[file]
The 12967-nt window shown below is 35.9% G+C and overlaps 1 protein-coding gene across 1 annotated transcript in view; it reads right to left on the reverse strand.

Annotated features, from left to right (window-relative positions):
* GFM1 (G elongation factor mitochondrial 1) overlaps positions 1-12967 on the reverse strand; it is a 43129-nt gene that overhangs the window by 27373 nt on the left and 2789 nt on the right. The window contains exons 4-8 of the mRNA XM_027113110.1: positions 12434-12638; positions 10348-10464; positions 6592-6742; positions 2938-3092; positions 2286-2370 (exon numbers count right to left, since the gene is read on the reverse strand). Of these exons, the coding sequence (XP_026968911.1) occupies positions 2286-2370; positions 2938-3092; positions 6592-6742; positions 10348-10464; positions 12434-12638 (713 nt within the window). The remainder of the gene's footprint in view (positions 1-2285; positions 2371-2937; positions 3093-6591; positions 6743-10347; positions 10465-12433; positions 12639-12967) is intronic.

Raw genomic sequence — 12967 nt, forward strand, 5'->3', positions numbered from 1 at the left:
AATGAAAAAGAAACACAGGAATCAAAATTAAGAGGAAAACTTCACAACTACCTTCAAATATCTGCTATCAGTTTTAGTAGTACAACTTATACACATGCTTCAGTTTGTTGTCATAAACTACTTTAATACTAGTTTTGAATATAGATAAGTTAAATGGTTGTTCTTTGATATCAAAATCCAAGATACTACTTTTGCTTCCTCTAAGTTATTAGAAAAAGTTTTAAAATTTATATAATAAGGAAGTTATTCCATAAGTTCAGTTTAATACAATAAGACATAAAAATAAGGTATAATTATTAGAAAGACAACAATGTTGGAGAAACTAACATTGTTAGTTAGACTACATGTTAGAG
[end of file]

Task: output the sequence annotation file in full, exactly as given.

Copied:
The 12967-nt window shown below is 35.9% G+C and overlaps 1 protein-coding gene across 1 annotated transcript in view; it reads right to left on the reverse strand.

Annotated features, from left to right (window-relative positions):
* GFM1 (G elongation factor mitochondrial 1) overlaps positions 1-12967 on the reverse strand; it is a 43129-nt gene that overhangs the window by 27373 nt on the left and 2789 nt on the right. The window contains exons 4-8 of the mRNA XM_027113110.1: positions 12434-12638; positions 10348-10464; positions 6592-6742; positions 2938-3092; positions 2286-2370 (exon numbers count right to left, since the gene is read on the reverse strand). Of these exons, the coding sequence (XP_026968911.1) occupies positions 2286-2370; positions 2938-3092; positions 6592-6742; positions 10348-10464; positions 12434-12638 (713 nt within the window). The remainder of the gene's footprint in view (positions 1-2285; positions 2371-2937; positions 3093-6591; positions 6743-10347; positions 10465-12433; positions 12639-12967) is intronic.

Raw genomic sequence — 12967 nt, forward strand, 5'->3', positions numbered from 1 at the left:
AATGAAAAAGAAACACAGGAATCAAAATTAAGAGGAAAACTTCACAACTACCTTCAAATATCTGCTATCAGTTTTAGTAGTACAACTTATACACATGCTTCAGTTTGTTGTCATAAACTACTTTAATACTAGTTTTGAATATAGATAAGTTAAATGGTTGTTCTTTGATATCAAAATCCAAGATACTACTTTTGCTTCCTCTAAGTTATTAGAAAAAGTTTTAAAATTTATATAATAAGGAAGTTATTCCATAAGTTCAGTTTAATACAATAAGACATAAAAATAAGGTATAATTATTAGAAAGACAACAATGTTGGAGAAACTAACATTGTTAGTTAGACTACATGTTAGAG